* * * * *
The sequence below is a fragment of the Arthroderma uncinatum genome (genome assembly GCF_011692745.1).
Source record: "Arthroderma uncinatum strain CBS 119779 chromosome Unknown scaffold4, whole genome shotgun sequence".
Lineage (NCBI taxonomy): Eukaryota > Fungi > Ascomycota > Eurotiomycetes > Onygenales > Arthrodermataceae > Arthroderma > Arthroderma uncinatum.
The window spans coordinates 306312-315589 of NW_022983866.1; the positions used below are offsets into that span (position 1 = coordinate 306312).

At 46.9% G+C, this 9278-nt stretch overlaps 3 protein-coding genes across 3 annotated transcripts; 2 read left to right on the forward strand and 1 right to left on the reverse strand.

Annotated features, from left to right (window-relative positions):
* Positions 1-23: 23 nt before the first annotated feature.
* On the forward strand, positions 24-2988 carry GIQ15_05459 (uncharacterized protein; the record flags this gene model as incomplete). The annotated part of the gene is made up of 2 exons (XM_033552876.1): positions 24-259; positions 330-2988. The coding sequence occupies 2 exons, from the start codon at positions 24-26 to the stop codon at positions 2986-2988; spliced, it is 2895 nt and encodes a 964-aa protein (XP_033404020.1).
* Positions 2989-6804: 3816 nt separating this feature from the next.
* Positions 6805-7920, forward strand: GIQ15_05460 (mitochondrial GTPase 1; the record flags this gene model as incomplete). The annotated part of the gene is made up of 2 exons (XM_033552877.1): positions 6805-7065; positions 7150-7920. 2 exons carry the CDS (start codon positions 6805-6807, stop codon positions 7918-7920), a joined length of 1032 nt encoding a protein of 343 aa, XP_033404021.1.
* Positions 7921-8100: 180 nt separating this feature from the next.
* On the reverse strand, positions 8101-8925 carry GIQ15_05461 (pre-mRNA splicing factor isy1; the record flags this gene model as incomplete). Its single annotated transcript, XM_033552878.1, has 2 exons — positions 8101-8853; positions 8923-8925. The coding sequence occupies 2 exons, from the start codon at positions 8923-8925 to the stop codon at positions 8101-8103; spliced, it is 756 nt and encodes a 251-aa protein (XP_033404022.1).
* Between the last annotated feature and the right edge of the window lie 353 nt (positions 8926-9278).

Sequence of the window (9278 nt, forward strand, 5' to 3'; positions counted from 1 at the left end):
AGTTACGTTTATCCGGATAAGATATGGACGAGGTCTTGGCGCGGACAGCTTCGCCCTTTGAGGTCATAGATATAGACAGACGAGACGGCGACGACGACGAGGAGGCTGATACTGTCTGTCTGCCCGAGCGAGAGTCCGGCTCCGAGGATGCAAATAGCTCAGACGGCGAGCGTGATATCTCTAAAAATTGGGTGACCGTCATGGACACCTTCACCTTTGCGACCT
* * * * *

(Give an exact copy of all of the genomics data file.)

The sequence below is a fragment of the Arthroderma uncinatum genome (genome assembly GCF_011692745.1).
Source record: "Arthroderma uncinatum strain CBS 119779 chromosome Unknown scaffold4, whole genome shotgun sequence".
Lineage (NCBI taxonomy): Eukaryota > Fungi > Ascomycota > Eurotiomycetes > Onygenales > Arthrodermataceae > Arthroderma > Arthroderma uncinatum.
The window spans coordinates 306312-315589 of NW_022983866.1; the positions used below are offsets into that span (position 1 = coordinate 306312).

At 46.9% G+C, this 9278-nt stretch overlaps 3 protein-coding genes across 3 annotated transcripts; 2 read left to right on the forward strand and 1 right to left on the reverse strand.

Annotated features, from left to right (window-relative positions):
* Positions 1-23: 23 nt before the first annotated feature.
* On the forward strand, positions 24-2988 carry GIQ15_05459 (uncharacterized protein; the record flags this gene model as incomplete). The annotated part of the gene is made up of 2 exons (XM_033552876.1): positions 24-259; positions 330-2988. The coding sequence occupies 2 exons, from the start codon at positions 24-26 to the stop codon at positions 2986-2988; spliced, it is 2895 nt and encodes a 964-aa protein (XP_033404020.1).
* Positions 2989-6804: 3816 nt separating this feature from the next.
* Positions 6805-7920, forward strand: GIQ15_05460 (mitochondrial GTPase 1; the record flags this gene model as incomplete). The annotated part of the gene is made up of 2 exons (XM_033552877.1): positions 6805-7065; positions 7150-7920. 2 exons carry the CDS (start codon positions 6805-6807, stop codon positions 7918-7920), a joined length of 1032 nt encoding a protein of 343 aa, XP_033404021.1.
* Positions 7921-8100: 180 nt separating this feature from the next.
* On the reverse strand, positions 8101-8925 carry GIQ15_05461 (pre-mRNA splicing factor isy1; the record flags this gene model as incomplete). Its single annotated transcript, XM_033552878.1, has 2 exons — positions 8101-8853; positions 8923-8925. The coding sequence occupies 2 exons, from the start codon at positions 8923-8925 to the stop codon at positions 8101-8103; spliced, it is 756 nt and encodes a 251-aa protein (XP_033404022.1).
* Between the last annotated feature and the right edge of the window lie 353 nt (positions 8926-9278).

Sequence of the window (9278 nt, forward strand, 5' to 3'; positions counted from 1 at the left end):
AGTTACGTTTATCCGGATAAGATATGGACGAGGTCTTGGCGCGGACAGCTTCGCCCTTTGAGGTCATAGATATAGACAGACGAGACGGCGACGACGACGAGGAGGCTGATACTGTCTGTCTGCCCGAGCGAGAGTCCGGCTCCGAGGATGCAAATAGCTCAGACGGCGAGCGTGATATCTCTAAAAATTGGGTGACCGTCATGGACACCTTCACCTTTGCGACCT